The Buffalo shooting suspect's online footprint prompts questions about red flags
Extremism researchers are combing through the digital footprint believed to be left behind by the man accused of shooting 13 people, killing 10 of them, in a racially motivated attack at a Buffalo supermarket.
Among the materials is a nearly 600 page chat log written by an individual who identifies himself as Payton Gendron, the same name as the killing suspect, documenting roughly six months of personal reflections and activities leading up to the attack. The record, created on the social chat platform Discord, paints a picture of a committed racist obsessed with the mechanics of planning and executing a deadly mass shooting.
Among the questions that experts are bringing to the document are: what red flags might have been missed by those around this individual? Where might there have been an intervention? And, what insight might it offer on what differentiates someone who carries out a violent attack from others who may share similar extremist views?
But they also caution that the record should be read with a degree of skepticism.
"Although he is seemingly candidly laying out his thoughts and observations on the world [and] his planning for the attack, he's also writing for an audience," said Emerson Brooking, resident senior fellow at the Digital Forensic Research Lab of the Atlantic Council. "So that means any content in the document we should treat with some suspicion."
The log, which appears to have functioned as a sort of digital diary for its author, was kept on the chat platform Discord. Shortly before the attack, its author shared a link pointing to a PDF printout of the log on another social media platform. The record at times suggests that the author was speaking to an audience during the six months he posted to the log. But a Discord spokesperson said nobody else appears to have had access to the server until just prior to the rampage.
"Approximately 30 minutes prior to the attack ... a small group of people were invited to and joined the server," a Discord spokesperson wrote in a statement. "Before that, our records indicate no other people saw the diary chat log in this private server."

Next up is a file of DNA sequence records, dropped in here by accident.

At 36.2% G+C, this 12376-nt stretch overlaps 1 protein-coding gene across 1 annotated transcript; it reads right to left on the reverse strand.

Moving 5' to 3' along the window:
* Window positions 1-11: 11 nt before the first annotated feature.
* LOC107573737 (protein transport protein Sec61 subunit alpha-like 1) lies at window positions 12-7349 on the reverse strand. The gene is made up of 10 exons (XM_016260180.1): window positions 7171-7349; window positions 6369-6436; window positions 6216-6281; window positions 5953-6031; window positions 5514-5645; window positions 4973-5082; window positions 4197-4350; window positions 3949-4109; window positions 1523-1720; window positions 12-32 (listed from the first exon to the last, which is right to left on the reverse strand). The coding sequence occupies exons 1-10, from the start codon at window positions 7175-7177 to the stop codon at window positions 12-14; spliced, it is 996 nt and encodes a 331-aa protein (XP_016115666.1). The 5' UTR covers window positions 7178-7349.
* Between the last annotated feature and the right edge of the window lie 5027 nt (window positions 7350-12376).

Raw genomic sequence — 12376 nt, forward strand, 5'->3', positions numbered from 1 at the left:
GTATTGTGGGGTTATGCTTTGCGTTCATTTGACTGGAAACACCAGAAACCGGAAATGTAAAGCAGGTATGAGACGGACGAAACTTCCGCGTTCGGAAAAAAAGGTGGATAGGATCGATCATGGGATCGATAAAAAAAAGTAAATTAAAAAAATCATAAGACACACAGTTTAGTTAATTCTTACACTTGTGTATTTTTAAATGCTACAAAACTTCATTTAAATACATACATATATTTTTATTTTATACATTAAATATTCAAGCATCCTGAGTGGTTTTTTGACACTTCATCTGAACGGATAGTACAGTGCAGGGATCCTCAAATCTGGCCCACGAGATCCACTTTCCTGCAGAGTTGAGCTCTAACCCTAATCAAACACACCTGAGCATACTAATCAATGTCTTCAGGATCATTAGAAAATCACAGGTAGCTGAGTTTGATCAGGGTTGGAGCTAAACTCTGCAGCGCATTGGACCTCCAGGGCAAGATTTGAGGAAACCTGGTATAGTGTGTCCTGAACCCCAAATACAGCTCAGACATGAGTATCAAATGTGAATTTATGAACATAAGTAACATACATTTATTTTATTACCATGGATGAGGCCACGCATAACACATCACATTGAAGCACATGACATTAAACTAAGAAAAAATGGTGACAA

Although Discord took down the server where the document and chat log were located, copies continue to circulate online. Throughout, the author of the log writes extensively about his efforts to acquire and test equipment for the attack, and his process of determining where he would carry it out. He periodically keeps track of mundane daily details, such as his exercise routine and food intake. But researchers note that content relating to the author's racist and anti-Semitic beliefs largely draws from other sources.
"He often lets the manifestos of previous white supremacist terrorists speak for him," said Brooking.
The document's author repeatedly indicates that he has edited the chat log before releasing it to the public. That, and the timeline of entries that show blocks of missing dates, has raised just as much interest around what is missing from the record as what is contained in it.
"It's kind of like why did he delete this whole section?" said Kesa White, a program research associate at American University's Polarization and Extremism Research Innovation Lab. "Somebody might have been privy to information [about his planning the attack] but he deleted it because it incriminated someone."
The writings suggest that a livestreamed video of another white terrorist attack that took place in 2019 in Christchurch, New Zealand, in which 51 people were killed, was inspiration behind the massacre in Buffalo. And from the very beginning of the record, it is clear that the writer had committed to a path of violence.
"What really stands out is the inevitability with which he speaks about the attack. He has resolved months in advance that he is going to murder people for this racist cause," said Brooking. "And although he often expresses doubt and suicidal ideation, he still treats it as is inevitable that he's going to do this thing."